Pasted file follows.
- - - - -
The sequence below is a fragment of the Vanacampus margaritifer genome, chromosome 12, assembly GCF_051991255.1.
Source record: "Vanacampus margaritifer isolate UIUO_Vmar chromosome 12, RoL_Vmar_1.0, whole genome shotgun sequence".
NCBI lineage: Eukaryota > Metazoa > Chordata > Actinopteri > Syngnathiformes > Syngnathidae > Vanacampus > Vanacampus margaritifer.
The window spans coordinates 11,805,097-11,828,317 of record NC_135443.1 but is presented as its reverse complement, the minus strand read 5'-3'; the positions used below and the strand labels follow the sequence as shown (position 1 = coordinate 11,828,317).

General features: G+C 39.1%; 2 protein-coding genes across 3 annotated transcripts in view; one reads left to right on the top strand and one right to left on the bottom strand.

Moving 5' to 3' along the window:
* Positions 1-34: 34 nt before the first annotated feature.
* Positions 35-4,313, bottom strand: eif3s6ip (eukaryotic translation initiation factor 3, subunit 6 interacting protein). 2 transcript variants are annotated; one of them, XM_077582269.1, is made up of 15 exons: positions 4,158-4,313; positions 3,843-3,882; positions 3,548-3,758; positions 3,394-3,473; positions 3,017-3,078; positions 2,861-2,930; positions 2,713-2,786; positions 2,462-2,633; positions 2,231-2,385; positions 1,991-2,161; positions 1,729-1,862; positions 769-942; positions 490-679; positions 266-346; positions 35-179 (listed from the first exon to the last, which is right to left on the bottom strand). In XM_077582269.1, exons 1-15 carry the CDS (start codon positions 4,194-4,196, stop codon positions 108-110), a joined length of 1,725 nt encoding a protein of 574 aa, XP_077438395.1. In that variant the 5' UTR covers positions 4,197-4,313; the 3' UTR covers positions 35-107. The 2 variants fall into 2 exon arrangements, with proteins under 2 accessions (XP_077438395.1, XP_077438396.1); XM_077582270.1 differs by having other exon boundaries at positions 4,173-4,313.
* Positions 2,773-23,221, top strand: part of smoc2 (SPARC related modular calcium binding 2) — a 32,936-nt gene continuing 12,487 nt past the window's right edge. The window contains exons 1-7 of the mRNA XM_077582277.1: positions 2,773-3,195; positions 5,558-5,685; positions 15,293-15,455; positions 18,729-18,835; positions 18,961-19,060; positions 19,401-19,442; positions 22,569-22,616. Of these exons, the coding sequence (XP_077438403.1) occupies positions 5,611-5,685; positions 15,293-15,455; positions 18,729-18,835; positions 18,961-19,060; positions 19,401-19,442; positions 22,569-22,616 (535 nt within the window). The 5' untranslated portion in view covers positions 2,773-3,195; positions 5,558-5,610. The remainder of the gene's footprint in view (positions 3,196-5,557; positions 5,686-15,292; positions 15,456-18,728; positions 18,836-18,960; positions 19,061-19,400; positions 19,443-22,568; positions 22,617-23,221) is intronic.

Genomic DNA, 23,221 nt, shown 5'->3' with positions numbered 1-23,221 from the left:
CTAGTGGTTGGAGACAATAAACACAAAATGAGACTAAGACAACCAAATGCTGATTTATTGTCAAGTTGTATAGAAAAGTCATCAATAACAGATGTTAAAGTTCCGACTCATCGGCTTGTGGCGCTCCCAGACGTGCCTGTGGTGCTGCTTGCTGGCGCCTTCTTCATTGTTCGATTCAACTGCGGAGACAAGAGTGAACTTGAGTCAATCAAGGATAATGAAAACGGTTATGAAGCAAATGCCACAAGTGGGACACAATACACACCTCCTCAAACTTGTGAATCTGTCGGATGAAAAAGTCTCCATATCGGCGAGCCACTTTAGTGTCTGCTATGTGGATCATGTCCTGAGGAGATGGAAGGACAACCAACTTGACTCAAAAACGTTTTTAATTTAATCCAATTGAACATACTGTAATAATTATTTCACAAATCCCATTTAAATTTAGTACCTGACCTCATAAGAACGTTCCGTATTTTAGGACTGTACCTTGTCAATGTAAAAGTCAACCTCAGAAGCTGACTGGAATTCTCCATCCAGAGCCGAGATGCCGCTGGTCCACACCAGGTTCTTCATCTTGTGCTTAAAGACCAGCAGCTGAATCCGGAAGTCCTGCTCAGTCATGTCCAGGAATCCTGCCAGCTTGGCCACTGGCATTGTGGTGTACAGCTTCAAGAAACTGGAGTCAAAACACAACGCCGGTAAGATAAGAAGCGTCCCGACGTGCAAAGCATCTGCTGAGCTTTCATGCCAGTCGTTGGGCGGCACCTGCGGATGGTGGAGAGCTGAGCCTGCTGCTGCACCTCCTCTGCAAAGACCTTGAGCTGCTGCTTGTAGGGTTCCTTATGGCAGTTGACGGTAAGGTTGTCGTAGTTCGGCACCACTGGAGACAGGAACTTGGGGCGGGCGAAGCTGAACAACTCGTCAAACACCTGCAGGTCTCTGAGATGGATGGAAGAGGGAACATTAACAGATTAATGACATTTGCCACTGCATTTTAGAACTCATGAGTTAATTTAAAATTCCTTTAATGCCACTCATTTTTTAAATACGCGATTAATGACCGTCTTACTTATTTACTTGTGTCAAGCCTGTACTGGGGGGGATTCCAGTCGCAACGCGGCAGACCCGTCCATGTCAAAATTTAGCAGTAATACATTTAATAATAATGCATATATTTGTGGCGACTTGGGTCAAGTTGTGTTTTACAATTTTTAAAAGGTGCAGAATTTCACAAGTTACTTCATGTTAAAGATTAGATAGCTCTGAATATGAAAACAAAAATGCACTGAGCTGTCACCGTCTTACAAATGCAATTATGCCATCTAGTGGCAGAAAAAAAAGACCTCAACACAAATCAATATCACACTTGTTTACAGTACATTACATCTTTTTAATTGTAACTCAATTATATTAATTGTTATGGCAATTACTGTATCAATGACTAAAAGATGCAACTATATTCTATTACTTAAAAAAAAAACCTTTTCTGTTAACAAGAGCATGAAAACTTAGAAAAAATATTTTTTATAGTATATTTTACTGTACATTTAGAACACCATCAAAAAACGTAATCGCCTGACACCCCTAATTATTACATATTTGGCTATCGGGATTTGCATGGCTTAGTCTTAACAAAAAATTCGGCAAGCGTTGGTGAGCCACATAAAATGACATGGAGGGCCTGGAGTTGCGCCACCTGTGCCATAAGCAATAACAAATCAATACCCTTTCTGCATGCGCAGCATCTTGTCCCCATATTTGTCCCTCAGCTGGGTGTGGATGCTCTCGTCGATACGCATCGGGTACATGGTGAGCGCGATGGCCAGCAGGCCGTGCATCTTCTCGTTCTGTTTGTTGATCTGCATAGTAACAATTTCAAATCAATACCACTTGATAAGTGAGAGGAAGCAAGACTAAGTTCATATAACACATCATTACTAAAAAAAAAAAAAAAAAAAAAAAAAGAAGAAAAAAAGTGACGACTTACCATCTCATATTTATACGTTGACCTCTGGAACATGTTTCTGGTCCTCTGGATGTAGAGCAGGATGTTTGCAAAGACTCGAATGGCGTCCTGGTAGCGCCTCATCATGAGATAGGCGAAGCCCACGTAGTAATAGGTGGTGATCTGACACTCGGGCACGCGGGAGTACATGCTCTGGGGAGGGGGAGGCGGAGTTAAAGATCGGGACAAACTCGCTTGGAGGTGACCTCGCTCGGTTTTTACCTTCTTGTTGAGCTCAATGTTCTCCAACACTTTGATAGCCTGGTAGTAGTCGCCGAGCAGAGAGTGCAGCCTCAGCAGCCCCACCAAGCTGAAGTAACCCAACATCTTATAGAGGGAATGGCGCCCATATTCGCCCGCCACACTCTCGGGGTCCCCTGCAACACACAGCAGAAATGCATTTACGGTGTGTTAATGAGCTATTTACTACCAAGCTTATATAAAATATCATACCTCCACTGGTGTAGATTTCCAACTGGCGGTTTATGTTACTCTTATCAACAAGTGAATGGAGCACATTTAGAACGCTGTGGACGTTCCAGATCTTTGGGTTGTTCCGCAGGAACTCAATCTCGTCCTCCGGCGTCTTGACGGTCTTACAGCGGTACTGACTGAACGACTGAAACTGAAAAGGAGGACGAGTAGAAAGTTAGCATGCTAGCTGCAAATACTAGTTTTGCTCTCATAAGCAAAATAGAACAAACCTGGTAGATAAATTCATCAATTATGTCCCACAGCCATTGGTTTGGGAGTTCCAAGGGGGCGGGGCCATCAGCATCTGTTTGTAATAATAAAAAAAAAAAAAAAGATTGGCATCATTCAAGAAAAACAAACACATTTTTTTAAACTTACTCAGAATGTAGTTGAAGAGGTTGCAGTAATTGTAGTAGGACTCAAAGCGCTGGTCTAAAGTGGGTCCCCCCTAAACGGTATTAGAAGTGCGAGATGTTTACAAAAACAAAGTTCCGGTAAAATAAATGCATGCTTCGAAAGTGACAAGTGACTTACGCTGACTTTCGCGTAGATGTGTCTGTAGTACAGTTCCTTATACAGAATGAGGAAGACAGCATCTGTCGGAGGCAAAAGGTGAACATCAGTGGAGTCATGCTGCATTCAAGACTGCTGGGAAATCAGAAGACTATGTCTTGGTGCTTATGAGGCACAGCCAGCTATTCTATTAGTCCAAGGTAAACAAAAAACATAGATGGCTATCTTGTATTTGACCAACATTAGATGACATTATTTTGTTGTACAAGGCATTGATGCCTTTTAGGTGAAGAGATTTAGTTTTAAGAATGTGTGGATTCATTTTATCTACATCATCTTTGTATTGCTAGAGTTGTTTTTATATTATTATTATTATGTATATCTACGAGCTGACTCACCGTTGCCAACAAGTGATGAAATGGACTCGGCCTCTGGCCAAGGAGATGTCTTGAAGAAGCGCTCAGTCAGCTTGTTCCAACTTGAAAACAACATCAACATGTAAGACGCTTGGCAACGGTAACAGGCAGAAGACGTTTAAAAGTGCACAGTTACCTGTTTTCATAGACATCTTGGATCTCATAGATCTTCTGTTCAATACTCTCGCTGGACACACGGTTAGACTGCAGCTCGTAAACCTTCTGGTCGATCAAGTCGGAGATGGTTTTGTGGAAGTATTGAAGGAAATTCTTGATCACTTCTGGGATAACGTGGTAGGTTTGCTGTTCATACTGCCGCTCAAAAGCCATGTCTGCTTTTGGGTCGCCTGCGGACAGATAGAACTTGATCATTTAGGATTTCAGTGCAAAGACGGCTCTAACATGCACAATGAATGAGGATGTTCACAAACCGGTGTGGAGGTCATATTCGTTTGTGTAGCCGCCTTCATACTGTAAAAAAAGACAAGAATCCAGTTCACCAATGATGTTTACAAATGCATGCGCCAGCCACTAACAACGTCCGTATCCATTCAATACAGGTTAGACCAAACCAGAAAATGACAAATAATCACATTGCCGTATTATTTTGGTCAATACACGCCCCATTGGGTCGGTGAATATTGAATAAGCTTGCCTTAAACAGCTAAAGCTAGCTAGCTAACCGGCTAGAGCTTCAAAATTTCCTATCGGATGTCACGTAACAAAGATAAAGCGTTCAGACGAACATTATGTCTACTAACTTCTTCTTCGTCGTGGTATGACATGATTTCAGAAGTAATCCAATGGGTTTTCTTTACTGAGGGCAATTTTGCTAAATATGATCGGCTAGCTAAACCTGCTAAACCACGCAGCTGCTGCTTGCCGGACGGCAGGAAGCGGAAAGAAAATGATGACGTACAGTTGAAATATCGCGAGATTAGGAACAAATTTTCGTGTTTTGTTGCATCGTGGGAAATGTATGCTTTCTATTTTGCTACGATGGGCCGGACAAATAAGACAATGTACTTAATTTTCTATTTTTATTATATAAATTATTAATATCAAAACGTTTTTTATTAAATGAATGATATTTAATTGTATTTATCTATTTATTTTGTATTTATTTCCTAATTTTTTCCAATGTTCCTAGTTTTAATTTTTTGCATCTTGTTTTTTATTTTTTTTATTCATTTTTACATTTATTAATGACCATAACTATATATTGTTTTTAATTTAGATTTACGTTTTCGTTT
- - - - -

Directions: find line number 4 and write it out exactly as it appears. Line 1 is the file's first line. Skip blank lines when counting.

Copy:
The window spans coordinates 11,805,097-11,828,317 of record NC_135443.1 but is presented as its reverse complement, the minus strand read 5'-3'; the positions used below and the strand labels follow the sequence as shown (position 1 = coordinate 11,828,317).